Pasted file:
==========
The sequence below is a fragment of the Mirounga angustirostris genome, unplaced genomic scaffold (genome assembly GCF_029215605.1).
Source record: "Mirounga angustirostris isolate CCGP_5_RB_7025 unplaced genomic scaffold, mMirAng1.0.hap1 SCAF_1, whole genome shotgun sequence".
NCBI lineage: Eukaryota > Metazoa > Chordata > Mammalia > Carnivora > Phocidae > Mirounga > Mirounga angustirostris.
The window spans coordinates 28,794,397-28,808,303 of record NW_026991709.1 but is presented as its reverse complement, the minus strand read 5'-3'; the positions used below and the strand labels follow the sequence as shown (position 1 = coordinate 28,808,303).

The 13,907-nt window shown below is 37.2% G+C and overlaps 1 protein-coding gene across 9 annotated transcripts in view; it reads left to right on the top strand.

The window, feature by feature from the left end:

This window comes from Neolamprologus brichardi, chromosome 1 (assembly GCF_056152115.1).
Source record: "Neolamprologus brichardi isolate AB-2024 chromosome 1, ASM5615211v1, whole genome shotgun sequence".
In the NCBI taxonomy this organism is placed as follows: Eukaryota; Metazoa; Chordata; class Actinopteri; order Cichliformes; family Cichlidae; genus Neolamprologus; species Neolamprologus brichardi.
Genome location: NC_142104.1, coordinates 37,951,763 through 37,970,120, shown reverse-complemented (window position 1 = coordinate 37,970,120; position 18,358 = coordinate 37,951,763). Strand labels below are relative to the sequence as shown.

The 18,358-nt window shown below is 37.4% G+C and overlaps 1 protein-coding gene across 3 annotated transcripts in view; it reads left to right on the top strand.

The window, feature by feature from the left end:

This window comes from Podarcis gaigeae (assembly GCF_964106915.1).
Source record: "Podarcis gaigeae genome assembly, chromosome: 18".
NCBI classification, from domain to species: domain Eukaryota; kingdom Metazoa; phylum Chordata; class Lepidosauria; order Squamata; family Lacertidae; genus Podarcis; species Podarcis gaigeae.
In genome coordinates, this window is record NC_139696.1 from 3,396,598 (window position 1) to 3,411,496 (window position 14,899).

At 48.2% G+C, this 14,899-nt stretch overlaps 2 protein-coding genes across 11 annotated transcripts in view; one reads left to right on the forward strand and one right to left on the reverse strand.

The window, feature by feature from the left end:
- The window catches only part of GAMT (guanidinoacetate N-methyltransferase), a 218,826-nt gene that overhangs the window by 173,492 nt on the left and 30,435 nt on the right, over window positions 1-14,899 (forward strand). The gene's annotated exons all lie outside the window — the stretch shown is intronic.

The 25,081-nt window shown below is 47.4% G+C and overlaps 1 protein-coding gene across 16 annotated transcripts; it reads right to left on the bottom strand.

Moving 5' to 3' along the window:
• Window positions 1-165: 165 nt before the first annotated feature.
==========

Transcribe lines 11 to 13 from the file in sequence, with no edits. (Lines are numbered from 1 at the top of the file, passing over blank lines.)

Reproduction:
The 18,358-nt window shown below is 37.4% G+C and overlaps 1 protein-coding gene across 3 annotated transcripts in view; it reads left to right on the top strand.

The window, feature by feature from the left end:

This window comes from Podarcis gaigeae (assembly GCF_964106915.1).